let translation = new THREE.Vector3();
  frags.getAnimTransform(fragId, scale, rotation, translation);
  translation.z += 10.0;
  scale.x = scale.y = scale.z = 1.0;
  frags.updateAnimTransform(fragId, scale, rotation, translation);
}

See the Pen Forge Viewer: Modify Fragment Transform by Petr Broz (@petrbroz) on CodePen.

 

As a side note, most of the fragment functionality can also be accessed through viewer.impl. For example:

  • calling viewer.impl.getFragmentProxy(model, fragId) will return a new instance of Autodesk.Viewing.Private.FragmentPointer class which then provides similar methods to the fragment list: fragPointer.getWorldMatrix(matrix), fragPointer.getWorldBounds(bbox), etc.
  • calling viewer.impl.getRenderProxy(model, fragId) will, similarly to fragList.getVizmesh(fragId), return a THREE.Mesh instance representing the specific fragment; be careful with using the mesh object, however, as in some cases the viewer may reuse the existing mesh instance and populate it with different values during another call to fragList.getVizmesh(fragId)

2D

As mentioned earlier, in 2D models, multiple objects are typically consolidated into a single fragment. This makes operations like geometry traversal or bounds retrieval a bit more involved, however the viewer provides several utility classes that we can make use of.

Geometry Traversal

In order to traverse individual primitives (such as line segments, circular arcs, or elliptical arcs) of all objects in a fragment, we can use the Autodesk.Viewing.Private.VertexBufferReader class and its enumGeoms(filter, callbackObject) method like so:

const frags = viewer.model.getFragmentList();
function listFragmentPrimitives(fragId) {
  const mesh = frags.getVizmesh(fragId);
  const vbr = new Autodesk.Viewing.Private.VertexBufferReader(mesh.geometry, viewer.impl.use2dInstancing);
  vbr.enumGeoms(null, {
    onLineSegment: function (x1, y1, x2, y2, vpId) {
      console.log('found line', x1, y1, x2, y2);
    },
    onCircularArc: function (cx, cy, start, end, radius, vpId) {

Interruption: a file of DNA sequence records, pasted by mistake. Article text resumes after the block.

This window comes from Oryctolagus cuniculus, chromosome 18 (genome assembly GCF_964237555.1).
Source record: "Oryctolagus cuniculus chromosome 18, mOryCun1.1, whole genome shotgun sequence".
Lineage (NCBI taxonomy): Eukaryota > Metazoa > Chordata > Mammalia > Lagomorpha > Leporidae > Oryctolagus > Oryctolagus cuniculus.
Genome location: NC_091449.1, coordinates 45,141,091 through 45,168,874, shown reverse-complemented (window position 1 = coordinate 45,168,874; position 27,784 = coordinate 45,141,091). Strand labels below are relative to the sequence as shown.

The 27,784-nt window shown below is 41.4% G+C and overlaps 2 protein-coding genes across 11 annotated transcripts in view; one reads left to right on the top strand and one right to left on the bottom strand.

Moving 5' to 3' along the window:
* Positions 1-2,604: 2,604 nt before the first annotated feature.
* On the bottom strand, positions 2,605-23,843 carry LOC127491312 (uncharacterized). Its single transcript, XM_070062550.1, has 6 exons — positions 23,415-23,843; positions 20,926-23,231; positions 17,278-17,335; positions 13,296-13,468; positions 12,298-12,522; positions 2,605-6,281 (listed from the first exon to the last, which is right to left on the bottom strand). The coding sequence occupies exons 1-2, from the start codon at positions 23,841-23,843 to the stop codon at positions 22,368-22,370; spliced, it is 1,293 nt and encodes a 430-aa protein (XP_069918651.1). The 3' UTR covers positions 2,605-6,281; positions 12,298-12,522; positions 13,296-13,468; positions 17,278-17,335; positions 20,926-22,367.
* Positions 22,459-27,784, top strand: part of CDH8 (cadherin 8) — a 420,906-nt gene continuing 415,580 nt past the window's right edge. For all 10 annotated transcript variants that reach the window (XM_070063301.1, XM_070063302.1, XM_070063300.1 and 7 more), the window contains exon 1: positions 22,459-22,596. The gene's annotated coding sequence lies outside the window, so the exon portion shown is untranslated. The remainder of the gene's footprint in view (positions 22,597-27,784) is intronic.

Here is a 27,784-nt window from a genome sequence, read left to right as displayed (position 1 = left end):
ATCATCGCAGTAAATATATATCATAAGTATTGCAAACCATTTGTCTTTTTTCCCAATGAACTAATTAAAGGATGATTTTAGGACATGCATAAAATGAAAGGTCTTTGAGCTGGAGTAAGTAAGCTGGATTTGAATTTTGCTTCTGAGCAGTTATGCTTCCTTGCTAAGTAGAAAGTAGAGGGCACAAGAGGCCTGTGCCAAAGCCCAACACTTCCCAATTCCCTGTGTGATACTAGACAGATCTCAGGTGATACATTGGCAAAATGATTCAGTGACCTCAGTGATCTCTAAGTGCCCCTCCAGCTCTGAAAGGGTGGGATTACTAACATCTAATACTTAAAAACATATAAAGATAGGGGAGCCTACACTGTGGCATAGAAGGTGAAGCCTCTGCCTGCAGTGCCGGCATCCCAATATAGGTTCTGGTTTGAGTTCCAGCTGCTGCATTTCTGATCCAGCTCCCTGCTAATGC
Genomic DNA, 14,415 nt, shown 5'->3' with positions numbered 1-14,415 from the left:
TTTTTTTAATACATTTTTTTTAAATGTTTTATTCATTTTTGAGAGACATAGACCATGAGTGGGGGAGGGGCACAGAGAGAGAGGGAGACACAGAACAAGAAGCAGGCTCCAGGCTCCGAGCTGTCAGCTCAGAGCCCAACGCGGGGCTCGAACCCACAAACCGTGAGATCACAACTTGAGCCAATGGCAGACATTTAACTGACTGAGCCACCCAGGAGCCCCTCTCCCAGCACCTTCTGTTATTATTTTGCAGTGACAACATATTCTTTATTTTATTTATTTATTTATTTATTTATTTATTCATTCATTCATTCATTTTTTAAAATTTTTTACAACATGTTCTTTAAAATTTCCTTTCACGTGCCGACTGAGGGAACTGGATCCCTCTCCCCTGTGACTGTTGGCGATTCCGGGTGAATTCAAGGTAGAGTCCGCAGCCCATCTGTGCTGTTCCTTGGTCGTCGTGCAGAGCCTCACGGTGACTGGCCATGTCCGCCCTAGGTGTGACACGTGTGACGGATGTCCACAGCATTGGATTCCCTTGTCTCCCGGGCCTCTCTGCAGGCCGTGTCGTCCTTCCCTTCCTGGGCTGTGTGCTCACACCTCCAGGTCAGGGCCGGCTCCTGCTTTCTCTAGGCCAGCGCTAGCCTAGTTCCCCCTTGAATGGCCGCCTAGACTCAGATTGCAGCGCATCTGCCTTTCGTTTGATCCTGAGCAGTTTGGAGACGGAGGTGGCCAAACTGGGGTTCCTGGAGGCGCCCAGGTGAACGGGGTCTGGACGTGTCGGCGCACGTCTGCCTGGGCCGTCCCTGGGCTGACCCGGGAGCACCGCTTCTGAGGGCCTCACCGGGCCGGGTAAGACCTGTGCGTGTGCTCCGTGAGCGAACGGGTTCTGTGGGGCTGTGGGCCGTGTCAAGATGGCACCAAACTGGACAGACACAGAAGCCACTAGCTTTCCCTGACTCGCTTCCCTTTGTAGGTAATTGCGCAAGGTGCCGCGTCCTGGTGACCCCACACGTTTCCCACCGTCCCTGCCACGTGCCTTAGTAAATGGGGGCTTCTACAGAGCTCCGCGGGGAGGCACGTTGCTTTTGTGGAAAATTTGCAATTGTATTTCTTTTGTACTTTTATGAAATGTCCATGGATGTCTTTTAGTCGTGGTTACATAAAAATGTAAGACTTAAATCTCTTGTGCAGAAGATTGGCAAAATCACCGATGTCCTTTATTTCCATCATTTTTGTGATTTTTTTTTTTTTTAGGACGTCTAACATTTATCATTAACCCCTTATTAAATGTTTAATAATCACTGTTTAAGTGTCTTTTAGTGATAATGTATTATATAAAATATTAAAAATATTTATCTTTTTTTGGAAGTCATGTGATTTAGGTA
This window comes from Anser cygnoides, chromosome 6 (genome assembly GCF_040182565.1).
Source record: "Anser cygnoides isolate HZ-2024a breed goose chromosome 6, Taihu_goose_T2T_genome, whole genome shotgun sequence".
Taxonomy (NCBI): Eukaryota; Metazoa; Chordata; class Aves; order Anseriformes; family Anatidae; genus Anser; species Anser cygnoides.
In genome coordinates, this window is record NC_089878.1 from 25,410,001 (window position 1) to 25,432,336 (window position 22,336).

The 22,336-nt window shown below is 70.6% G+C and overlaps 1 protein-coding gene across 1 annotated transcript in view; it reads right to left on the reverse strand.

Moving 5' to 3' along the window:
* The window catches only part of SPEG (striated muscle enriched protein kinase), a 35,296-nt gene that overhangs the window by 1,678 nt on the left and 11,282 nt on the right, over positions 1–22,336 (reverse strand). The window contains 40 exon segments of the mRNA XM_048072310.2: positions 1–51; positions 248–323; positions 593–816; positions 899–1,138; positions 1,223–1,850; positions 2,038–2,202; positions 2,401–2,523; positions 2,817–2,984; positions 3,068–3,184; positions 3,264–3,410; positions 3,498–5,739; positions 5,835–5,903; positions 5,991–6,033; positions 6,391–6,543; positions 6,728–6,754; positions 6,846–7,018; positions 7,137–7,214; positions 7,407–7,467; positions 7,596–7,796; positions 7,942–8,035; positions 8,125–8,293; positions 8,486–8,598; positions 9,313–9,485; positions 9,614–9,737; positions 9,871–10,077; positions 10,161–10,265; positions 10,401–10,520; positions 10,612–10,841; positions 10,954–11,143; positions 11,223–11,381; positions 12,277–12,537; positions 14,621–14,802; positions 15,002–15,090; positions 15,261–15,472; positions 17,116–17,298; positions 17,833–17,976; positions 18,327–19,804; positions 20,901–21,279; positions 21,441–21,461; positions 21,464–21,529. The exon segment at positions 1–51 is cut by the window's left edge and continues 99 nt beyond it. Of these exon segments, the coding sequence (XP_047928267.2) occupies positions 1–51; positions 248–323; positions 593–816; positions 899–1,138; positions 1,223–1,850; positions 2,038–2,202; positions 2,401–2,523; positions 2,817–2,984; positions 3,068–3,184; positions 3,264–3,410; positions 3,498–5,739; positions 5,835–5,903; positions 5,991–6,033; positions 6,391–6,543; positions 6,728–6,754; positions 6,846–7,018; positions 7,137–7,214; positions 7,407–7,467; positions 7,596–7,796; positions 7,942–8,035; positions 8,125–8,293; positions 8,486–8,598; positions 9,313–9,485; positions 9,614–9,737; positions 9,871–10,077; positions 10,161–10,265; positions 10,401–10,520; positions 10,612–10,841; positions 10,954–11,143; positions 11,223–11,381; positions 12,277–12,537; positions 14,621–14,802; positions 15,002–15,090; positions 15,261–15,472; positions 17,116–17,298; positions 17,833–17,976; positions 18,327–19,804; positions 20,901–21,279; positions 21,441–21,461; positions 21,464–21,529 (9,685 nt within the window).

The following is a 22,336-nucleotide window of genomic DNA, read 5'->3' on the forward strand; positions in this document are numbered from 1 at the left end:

console.log('found circular arc', cx, cy, start, end, radius);
    },
    onEllipticalArc: function (cx, cy, start, end, major, minor, tilt, vpId) {
      console.log('found elliptical arc', cx, cy, start, end, major, minor, tilt);
    },
    onOneTriangle: function (x1, y1, x2, y2, x3, y3, vpId) {
      console.log('found triangle', x1, y1, x2, y2, x3, y3);
    },
    onTexQuad: function (cx, cy, width, height, rotation, vpId) {
      console.log('found quad', cx, cy, width, height, rotation);
    }
  });
}

See the Pen Forge Viewer: Enumerate 2D Primitives by Petr Broz (@petrbroz) on CodePen.

 

If you're only interested in a specific object, layer, or viewport, you can provide a filter function as the first argument to the enumGeoms method. The filter function should accept object ID, layer ID, and viewport ID as its three arguments, and return true for primitives that you wish to include in the callback. Alternatively, you can also use additional methods of the VertexBufferReader class such as enumGeomsForObject(dbId, callbackObject), or enumGeomsForVisibleLayer(layerId, callbackObject).

Object Bounds

Computing the bounds of an object from its 2D primitives would be a tedious task. Luckily, even here we can leverage an existing, albeit _private_, utility class Autodesk.Viewing.Private.BoundsCallback. An instance of this class can be passed to VertexBufferReader's enumeration methods mentioned earlier. After the enumeration, the THREE.Box3 object that you pass to BoundsCallback's constructor will be populated with the bounding box of all encountered 2D primitives:

const frags = viewer.model.getFragmentList();
function getBounds2D(dbId) {
  let bounds = new THREE.Box3();
  let boundsCallback = new Autodesk.Viewing.Private.BoundsCallback(bounds);
  const fragIds = frags.fragments.dbId2fragId[dbId]; // Find all fragments including this object's primitives
  if (!Array.isArray(fragIds)) {
    fragIds = [fragIds];
  }
  for (const fragId of fragIds) {
    // Get the actual mesh with all geometry data for given fragment
    const mesh = frags.getVizmesh(fragId);
    const vbr = new Autodesk.Viewing.Private.VertexBufferReader(mesh.geometry, viewer.impl.use2dInstancing);
    vbr.enumGeomsForObject(dbId, boundsCallback); // Update bounds based on all primitives linked to our dbId
  }
  return bounds;
}

See the Pen Forge Viewer: Get 2D Bounds by Petr Broz (@petrbroz) on CodePen.

 

Posted by

Developer Advocate, Autodesk

Petr is a senior developer advocate at Autodesk. He has been developing some of the company’s web applications and services since 2011, and now he aims to help others build amazing, creative solutions using these tools, especially using Autodesk Forge APIs. Petr’s technical focus areas include everything around web and cloud, 3D graphics, and all kinds of "non-real reality".

Related Posts